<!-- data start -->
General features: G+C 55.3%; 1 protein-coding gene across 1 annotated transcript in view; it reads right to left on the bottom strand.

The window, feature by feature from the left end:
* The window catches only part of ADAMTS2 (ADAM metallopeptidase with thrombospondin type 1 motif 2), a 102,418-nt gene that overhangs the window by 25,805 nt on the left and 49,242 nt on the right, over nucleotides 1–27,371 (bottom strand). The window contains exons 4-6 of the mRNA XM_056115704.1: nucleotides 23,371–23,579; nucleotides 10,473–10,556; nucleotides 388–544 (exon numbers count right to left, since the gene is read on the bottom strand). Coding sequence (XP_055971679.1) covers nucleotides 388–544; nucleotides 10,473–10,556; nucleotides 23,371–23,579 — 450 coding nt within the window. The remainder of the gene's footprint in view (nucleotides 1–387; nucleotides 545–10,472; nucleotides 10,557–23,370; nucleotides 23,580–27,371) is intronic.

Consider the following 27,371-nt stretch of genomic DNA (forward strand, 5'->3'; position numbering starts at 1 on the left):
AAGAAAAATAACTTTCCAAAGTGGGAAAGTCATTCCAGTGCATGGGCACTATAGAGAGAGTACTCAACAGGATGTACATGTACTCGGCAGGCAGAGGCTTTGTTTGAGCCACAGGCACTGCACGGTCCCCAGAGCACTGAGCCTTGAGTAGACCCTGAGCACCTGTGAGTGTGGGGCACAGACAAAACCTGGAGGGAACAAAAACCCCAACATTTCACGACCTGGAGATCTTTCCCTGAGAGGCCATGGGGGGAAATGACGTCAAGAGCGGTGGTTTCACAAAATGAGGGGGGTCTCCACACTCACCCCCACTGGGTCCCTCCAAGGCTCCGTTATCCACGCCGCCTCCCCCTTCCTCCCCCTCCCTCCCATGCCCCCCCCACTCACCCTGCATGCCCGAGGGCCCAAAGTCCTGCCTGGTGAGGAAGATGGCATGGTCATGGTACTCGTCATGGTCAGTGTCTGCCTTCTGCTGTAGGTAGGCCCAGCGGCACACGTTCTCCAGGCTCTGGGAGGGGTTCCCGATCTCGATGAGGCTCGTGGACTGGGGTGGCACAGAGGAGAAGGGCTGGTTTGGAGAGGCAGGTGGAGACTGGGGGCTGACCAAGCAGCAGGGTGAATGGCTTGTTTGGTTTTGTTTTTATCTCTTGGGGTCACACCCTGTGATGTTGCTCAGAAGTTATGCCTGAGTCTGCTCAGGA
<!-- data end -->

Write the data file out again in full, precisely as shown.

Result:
General features: G+C 55.3%; 1 protein-coding gene across 1 annotated transcript in view; it reads right to left on the bottom strand.

The window, feature by feature from the left end:
* The window catches only part of ADAMTS2 (ADAM metallopeptidase with thrombospondin type 1 motif 2), a 102,418-nt gene that overhangs the window by 25,805 nt on the left and 49,242 nt on the right, over nucleotides 1–27,371 (bottom strand). The window contains exons 4-6 of the mRNA XM_056115704.1: nucleotides 23,371–23,579; nucleotides 10,473–10,556; nucleotides 388–544 (exon numbers count right to left, since the gene is read on the bottom strand). Coding sequence (XP_055971679.1) covers nucleotides 388–544; nucleotides 10,473–10,556; nucleotides 23,371–23,579 — 450 coding nt within the window. The remainder of the gene's footprint in view (nucleotides 1–387; nucleotides 545–10,472; nucleotides 10,557–23,370; nucleotides 23,580–27,371) is intronic.

Consider the following 27,371-nt stretch of genomic DNA (forward strand, 5'->3'; position numbering starts at 1 on the left):
AAGAAAAATAACTTTCCAAAGTGGGAAAGTCATTCCAGTGCATGGGCACTATAGAGAGAGTACTCAACAGGATGTACATGTACTCGGCAGGCAGAGGCTTTGTTTGAGCCACAGGCACTGCACGGTCCCCAGAGCACTGAGCCTTGAGTAGACCCTGAGCACCTGTGAGTGTGGGGCACAGACAAAACCTGGAGGGAACAAAAACCCCAACATTTCACGACCTGGAGATCTTTCCCTGAGAGGCCATGGGGGGAAATGACGTCAAGAGCGGTGGTTTCACAAAATGAGGGGGGTCTCCACACTCACCCCCACTGGGTCCCTCCAAGGCTCCGTTATCCACGCCGCCTCCCCCTTCCTCCCCCTCCCTCCCATGCCCCCCCCACTCACCCTGCATGCCCGAGGGCCCAAAGTCCTGCCTGGTGAGGAAGATGGCATGGTCATGGTACTCGTCATGGTCAGTGTCTGCCTTCTGCTGTAGGTAGGCCCAGCGGCACACGTTCTCCAGGCTCTGGGAGGGGTTCCCGATCTCGATGAGGCTCGTGGACTGGGGTGGCACAGAGGAGAAGGGCTGGTTTGGAGAGGCAGGTGGAGACTGGGGGCTGACCAAGCAGCAGGGTGAATGGCTTGTTTGGTTTTGTTTTTATCTCTTGGGGTCACACCCTGTGATGTTGCTCAGAAGTTATGCCTGAGTCTGCTCAGGA